Gift of Compassion

I was reminded the other day of an exchange my daughter and I shared with a stranger some time last fall and the lesson of compassion that came from it.  My daughter was five at the time, and she and I made a quick stop following our flu shots for some Tylenol.  As we walked into the store, I noticed a man who appeared to be homeless sitting on the bench just outside. I noticed my daughter notice. 

I started with a conversation with her upon entering the store.  “Did you notice that man outside?”  She nodded.  I wondered aloud with her if he had a place to stay, or anything to eat.  Following her receptivity, I said “let’s get him something.”  She immediately jumped aboard, and marched throughout the store, talking excitedly about what to share.  She chose a roll from the bakery and I chose a piece of fruit.  We topped it off with a bottle of orange juice.   “What if he is gone when we get out there? Hurry up mom!”  She placed the groceries and the Tylenol on the belt, and without hesitation took the bag from the clerk, and led me back to where we saw the man.  He was indeed still there.  She walked shyly up to him, gesturing for me to make the first move.  I said “good morning, we have a little breakfast treat that we wanted to share with you.”  On cue, my daughter handed him the bag.  “Thank you, thank you, thank you.”  We all exchanged friendly smiles.  He took the bag, and we walked to our car.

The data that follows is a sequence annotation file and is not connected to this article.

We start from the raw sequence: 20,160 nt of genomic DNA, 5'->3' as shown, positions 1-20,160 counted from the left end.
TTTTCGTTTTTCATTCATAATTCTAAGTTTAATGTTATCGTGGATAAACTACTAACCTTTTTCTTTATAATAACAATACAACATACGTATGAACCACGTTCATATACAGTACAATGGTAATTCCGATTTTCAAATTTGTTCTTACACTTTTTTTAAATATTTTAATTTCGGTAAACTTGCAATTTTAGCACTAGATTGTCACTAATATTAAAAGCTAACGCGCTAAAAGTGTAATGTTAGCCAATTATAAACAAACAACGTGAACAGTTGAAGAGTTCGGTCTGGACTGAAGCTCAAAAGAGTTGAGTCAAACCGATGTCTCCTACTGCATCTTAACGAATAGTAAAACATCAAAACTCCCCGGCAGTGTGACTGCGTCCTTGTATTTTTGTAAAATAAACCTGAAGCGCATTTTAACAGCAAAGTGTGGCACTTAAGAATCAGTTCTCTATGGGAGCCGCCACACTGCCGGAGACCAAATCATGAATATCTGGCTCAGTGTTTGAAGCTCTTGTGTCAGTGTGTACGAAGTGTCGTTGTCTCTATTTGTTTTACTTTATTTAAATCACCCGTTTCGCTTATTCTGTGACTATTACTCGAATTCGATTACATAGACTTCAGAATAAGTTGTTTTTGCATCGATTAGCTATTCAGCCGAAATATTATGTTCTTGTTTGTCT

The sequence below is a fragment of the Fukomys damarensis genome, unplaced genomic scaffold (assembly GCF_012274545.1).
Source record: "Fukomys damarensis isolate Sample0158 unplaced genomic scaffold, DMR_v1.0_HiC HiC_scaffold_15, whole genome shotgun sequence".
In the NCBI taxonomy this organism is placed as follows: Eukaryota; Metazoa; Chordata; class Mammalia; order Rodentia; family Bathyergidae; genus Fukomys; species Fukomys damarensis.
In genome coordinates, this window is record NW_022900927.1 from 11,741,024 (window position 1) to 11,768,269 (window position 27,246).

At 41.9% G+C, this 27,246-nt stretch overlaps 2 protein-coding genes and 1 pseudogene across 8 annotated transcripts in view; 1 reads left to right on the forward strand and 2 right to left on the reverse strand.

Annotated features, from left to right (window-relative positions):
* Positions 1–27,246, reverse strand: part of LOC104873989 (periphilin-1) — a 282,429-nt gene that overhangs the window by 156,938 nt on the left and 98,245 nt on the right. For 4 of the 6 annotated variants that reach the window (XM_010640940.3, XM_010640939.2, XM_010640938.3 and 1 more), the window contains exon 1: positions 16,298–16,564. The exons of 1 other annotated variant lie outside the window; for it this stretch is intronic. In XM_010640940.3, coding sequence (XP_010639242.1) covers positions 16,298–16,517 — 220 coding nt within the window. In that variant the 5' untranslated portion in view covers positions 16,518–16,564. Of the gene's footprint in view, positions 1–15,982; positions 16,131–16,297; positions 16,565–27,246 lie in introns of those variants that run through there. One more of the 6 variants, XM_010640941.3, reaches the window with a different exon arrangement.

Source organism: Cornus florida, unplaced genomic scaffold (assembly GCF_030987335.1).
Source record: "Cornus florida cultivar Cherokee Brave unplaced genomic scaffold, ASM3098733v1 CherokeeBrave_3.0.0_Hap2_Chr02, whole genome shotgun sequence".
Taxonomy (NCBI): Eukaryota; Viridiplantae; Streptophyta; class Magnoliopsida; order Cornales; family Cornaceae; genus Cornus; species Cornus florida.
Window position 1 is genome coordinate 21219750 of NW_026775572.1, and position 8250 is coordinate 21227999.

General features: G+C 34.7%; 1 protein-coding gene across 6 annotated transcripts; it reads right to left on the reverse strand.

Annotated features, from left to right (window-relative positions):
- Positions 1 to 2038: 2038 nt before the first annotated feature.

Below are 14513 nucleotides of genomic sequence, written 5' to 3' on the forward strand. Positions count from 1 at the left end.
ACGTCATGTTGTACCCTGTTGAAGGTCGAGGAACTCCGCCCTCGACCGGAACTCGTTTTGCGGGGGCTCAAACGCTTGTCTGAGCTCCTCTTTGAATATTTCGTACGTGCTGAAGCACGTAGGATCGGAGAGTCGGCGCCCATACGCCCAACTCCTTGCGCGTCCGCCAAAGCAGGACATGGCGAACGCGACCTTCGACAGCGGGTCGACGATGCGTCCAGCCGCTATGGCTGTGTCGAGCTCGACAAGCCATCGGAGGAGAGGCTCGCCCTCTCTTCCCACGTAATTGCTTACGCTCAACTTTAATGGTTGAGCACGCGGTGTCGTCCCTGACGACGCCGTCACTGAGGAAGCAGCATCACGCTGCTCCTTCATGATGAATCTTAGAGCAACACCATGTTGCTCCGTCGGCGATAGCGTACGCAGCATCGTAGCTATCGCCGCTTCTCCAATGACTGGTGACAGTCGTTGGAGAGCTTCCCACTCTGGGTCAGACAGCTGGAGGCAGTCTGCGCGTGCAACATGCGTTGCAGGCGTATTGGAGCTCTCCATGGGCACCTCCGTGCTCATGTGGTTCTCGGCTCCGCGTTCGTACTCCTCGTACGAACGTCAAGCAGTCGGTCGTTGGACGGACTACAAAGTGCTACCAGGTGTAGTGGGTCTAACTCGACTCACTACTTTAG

I feel blessed to have witnessed the collision of this experience with my daughter’s spirit.  Once alone in our car, I remember her saying “if I saw someone that couldn’t walk, I’d help them mommy.” 

And so it begins.  Compassion…noticing the need in another and feeling moved to respond.  We live in a pretty individualistic, self-serving and competitive society.  We work hard for our money, to provide a home for our families, and ourselves and constantly strive to do better.  But what often gets overlooked in this is the need for us to look outside of ourselves, and to know that we can make a difference in the lives of those around us. 

We should not be compassionate to others to fill ourselves, or get others to notice.  We need to be compassionate to others because it is the right thing to do.  If you need more than “it is the right thing to do,” how about the side effect? If executed authentically, not only the receiver benefits, but the giver does too.  The receiver has been given a meaningful and often times needed gift, no strings attached, and the giver is bathed in value and well-being.

We need to teach our kids the importance of noticing the need in others.  As much else in life, this too begins in our homes.  It starts with the modeling of compassionate and respectful exchanges between husbands and wives or parenting partners, among extended family members, and with friends.  People are people.  I want my kids to grow up believing that and seeing the good in others.  I am grateful for that moment with my daughter and a complete stranger last year. She saw this man for who he was inside, a person just like you and I.  A person who, just needed a little compassion. 




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